In talking with a friend of mine with 26+ years of project management experience about Agile vs. Waterfall methods, he said, “You can have all the methods and processes you want but it all comes down to personal relationships and human intervention”.  This gentleman was responsible for one of the largest SAP installations in US history. I was taken aback by the simple answer when he stated another simple cliché, “Take care of your team and your team will take care of you”, which means that they will take care of the project.
The examples given in the beginning of this blog are not meant to say that we shouldn’t be tough or suck it up.  However, besides being in my opinion morally wrong, it is flat bad for business.  Is the man whom just buried his wife still ready to climb that mountain for the team?  Or, is he waiting for the first chance to jump ship?
All too often we pay lip service to our employees, “Let me know if you need any more resources”, while completely ignoring the realities of life.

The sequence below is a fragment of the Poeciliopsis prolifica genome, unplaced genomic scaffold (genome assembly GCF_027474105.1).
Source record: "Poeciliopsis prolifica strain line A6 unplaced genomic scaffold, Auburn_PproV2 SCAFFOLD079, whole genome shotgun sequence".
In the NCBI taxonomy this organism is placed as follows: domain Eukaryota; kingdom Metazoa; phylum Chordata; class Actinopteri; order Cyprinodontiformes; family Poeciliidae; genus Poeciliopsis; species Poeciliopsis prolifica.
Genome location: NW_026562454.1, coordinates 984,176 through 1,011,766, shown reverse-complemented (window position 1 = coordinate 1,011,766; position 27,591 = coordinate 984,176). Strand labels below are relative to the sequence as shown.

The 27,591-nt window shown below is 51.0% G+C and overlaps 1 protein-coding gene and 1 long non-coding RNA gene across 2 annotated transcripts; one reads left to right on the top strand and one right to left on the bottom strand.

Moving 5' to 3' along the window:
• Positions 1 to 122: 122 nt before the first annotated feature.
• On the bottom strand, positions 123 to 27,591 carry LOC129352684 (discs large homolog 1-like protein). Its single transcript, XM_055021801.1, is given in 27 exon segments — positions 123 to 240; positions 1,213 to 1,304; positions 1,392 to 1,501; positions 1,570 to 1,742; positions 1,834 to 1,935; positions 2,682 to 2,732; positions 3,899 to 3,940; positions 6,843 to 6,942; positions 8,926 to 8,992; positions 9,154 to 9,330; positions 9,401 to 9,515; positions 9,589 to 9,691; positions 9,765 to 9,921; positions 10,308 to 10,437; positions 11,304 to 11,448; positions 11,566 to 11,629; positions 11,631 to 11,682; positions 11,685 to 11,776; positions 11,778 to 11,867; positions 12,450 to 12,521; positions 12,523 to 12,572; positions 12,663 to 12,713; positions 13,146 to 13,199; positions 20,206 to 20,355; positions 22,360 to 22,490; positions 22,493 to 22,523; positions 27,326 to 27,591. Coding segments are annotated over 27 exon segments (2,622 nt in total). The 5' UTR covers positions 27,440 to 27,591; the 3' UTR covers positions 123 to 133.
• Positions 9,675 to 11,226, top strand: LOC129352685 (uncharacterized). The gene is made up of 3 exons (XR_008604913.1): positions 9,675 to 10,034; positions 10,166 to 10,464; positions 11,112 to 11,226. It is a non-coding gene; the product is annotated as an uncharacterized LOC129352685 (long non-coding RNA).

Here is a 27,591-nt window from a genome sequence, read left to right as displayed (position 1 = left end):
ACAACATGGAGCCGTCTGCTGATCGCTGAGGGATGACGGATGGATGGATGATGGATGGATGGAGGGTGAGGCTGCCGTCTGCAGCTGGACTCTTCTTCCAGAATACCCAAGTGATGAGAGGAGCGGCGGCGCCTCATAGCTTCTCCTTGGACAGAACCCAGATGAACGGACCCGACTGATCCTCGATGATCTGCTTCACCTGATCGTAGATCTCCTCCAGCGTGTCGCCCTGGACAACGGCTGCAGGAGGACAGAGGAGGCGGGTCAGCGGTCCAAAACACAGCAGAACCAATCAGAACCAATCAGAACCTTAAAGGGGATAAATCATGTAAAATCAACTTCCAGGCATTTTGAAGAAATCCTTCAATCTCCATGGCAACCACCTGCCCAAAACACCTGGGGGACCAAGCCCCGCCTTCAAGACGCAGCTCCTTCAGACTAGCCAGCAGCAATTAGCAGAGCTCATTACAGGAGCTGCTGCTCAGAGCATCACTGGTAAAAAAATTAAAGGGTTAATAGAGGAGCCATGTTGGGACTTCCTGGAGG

I guess the bottom line is we can keep on pushing the machine, but what happens when the machine navigator gets ran over?  Does the machine keep going and if so, who is driving…a robot?
Make sure when you ask someone if they need help that you don’t ignore the reality that is staring you right in the face — unless you like robots.

7 Things You Need to Know About Development Project Estimations

Whether you are a project manager planning for a smooth implementation of a plan or a project sponsor on whose decisions a project depends, you cannot escape from the fact that project estimation is essential to its success. In the first place, there are three basic requirements that a project must satisfy: schedule, budget, and quality. The need to work within these essential project boundaries poses a huge challenge to everyone in the central management team.